Something new for your pantry: Tea seed oil

by Monica Reinagel, MS, LDN on November 3, 2013

Tea seed oilNot to be confused with tea tree oil, tea seed oil is an edible oil pressed from the seeds of Camellia oleifera, a small shrub related to Camellia sinensis, or tea plant.  I recently received some samples from Arette, a company that distributes organic tea seed oil.  As this product may be unfamiliar to many of you, I thought I’d post a quick review/introduction.

Culinary Features

Tea seed oil has a thin, light texture, similar to almond or grapeseed oil–much less viscous and “oily” than, say, olive oil.  The flavor is also very light and clean.  There are times, of course, when you’d want a more robust oil–but for times when you’re looking for a light touch, tea seed oil fits the bill.

Tea seed oil makes a light, delicate vinaigrette, perfect for delicate greens that might be weighed down or overwhelmed by the flavor of a heavier or heartier oil.  Vegetables sauteed in tea seed oil remain almost dry to the touch, without the oily sheen you’d get from a heavier oil.

Nutritional Properties

Tea seed oil also has some unique nutritional properties. Although the texture reminds me of grapeseed oil, tea seed oil has a very different fatty acid profile.

FFA

While grapeseed oil is very high in polyunsaturated fats (primarily omega-6), tea seed is predominantly monounsaturated which, in my mind, offers two unique advantages.

Tea seed oil is excellent for high heat cooking. As I explained in a recent podcast, polyunsaturated oils form harmful compounds when heated–even when they have a very high smoke point.  For that reason, I suggest cooking with oils that are low in PUFAs.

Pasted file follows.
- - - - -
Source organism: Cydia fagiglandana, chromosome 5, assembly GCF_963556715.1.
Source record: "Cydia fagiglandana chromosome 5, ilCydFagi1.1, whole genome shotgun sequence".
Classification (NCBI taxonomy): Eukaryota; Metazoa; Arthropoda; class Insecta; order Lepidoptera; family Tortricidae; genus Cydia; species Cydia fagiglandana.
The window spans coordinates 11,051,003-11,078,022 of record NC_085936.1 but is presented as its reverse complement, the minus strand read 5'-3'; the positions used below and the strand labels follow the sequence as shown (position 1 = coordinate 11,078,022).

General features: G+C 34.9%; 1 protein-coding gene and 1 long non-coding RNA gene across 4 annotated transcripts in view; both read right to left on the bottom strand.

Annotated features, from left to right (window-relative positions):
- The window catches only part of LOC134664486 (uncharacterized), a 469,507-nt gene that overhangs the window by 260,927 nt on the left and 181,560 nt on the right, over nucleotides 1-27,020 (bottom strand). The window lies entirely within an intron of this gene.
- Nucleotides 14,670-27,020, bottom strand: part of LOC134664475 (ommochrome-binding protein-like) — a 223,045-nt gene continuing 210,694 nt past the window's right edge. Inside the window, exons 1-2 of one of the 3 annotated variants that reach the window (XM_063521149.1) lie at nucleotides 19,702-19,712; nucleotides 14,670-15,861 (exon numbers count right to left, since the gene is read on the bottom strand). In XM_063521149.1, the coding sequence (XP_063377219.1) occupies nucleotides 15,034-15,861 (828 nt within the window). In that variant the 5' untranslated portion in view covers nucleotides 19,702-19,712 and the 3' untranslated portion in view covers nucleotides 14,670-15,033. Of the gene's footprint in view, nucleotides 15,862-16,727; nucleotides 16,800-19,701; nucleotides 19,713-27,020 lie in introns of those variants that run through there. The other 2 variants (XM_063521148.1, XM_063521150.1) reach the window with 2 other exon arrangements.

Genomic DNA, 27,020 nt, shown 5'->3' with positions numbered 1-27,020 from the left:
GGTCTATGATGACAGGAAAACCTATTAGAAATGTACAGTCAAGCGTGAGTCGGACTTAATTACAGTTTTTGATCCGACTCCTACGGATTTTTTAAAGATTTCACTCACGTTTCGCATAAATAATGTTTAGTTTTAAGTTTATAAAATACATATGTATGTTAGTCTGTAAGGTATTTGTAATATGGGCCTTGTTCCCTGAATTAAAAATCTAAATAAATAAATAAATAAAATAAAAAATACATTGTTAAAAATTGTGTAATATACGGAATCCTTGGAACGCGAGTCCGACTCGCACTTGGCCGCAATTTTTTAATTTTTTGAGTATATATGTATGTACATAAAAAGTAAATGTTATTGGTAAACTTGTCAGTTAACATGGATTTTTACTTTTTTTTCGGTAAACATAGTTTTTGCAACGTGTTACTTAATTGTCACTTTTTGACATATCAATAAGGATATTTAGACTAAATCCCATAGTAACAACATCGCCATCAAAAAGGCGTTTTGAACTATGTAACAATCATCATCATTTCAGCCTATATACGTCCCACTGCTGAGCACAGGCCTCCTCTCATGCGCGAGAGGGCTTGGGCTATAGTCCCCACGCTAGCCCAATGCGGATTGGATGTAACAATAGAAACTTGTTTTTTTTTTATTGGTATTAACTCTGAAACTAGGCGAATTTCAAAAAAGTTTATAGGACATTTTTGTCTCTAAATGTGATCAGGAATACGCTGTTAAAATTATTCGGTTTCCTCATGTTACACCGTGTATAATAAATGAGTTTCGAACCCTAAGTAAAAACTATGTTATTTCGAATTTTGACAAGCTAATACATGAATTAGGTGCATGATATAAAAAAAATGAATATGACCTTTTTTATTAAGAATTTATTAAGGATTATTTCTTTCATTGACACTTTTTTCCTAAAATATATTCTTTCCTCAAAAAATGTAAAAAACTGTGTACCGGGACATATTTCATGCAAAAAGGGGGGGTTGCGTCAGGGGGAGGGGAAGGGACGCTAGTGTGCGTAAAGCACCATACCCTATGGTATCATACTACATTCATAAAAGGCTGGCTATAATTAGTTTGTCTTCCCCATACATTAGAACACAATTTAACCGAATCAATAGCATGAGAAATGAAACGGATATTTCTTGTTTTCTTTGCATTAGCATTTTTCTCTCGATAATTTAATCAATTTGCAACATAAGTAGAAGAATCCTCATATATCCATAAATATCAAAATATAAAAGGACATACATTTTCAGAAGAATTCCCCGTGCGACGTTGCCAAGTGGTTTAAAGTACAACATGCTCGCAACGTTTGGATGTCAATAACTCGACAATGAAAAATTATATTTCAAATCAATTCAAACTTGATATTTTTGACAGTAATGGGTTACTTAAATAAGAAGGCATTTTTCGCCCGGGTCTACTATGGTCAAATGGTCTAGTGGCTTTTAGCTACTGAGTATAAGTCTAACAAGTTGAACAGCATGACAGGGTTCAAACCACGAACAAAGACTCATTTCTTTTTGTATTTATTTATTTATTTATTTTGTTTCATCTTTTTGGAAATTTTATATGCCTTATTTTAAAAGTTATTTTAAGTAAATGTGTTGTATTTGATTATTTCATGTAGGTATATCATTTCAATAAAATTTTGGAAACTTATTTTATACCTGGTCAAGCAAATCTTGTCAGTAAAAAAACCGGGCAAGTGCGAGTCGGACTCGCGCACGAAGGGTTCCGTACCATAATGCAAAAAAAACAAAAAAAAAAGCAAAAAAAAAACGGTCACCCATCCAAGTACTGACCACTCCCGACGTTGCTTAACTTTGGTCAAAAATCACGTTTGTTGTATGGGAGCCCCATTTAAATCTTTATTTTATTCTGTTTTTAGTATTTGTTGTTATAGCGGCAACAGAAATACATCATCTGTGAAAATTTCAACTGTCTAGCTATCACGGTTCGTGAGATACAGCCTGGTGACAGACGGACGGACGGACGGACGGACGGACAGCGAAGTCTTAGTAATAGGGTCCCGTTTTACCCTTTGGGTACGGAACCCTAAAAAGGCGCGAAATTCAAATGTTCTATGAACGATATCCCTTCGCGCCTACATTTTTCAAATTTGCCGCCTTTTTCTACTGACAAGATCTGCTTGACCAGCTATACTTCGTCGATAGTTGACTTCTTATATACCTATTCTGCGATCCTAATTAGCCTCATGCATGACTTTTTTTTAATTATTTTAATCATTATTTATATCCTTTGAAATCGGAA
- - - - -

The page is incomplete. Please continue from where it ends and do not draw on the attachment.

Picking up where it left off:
Tea seed oil is low in omega-6.  I also suggest limiting your use of vegetable, nut, and seed oils because they tend to be high in omega-6 fats. Although omega-6 fats are not inherently bad for you, research suggests that an imbalance of omega-6 and omega-3 fatty acids can be a risk factor for many diseases.  (More about that here.)

Because it is high in monounsaturated fat and low in omega-6, olive oil has long been my primary culinary oil–and there’s still a place in my kitchen for its distinct flavor and texture. Tea seed oil, on the other hand, is even lower in PUFAS (and omega-6), and offers a lighter flavor and texture, making it a welcome addition to my line-up!

See also: Is there an optimal ratio of MUFAs, PUFAs, and Saturated Fats?

Look for tea seed oil in gourmet shops or online. A half-liter bottle costs about $15, comparable to a high-end olive or nut oil. Frankly, that’s a bit too pricey to be my all-purpose, go-to bottle but worth keeping on hand for those times when you need a light, neutral oil–especially for high heat cooking.

{ 5 comments… read them below or add one }

Hilla November 3, 2013 at 5:01 pm

Interesting. Do you know if any traditional cultures use this oil?

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Monica Reinagel, MS, LDN November 4, 2013 at 7:55 am

It looks like it’s more common in Asia, which is where the plants traditionally grow.

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Marley November 3, 2013 at 6:22 pm

It looks like a refined oil. Do you know the smoke and flash points?

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Monica Reinagel, MS, LDN November 4, 2013 at 7:58 am

The Arette product I sampled is cold-filtered and extra virgin as well as organic. It may be filtered, however. The smoke point is 485F.

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Marley November 5, 2013 at 6:10 pm

Thank you!

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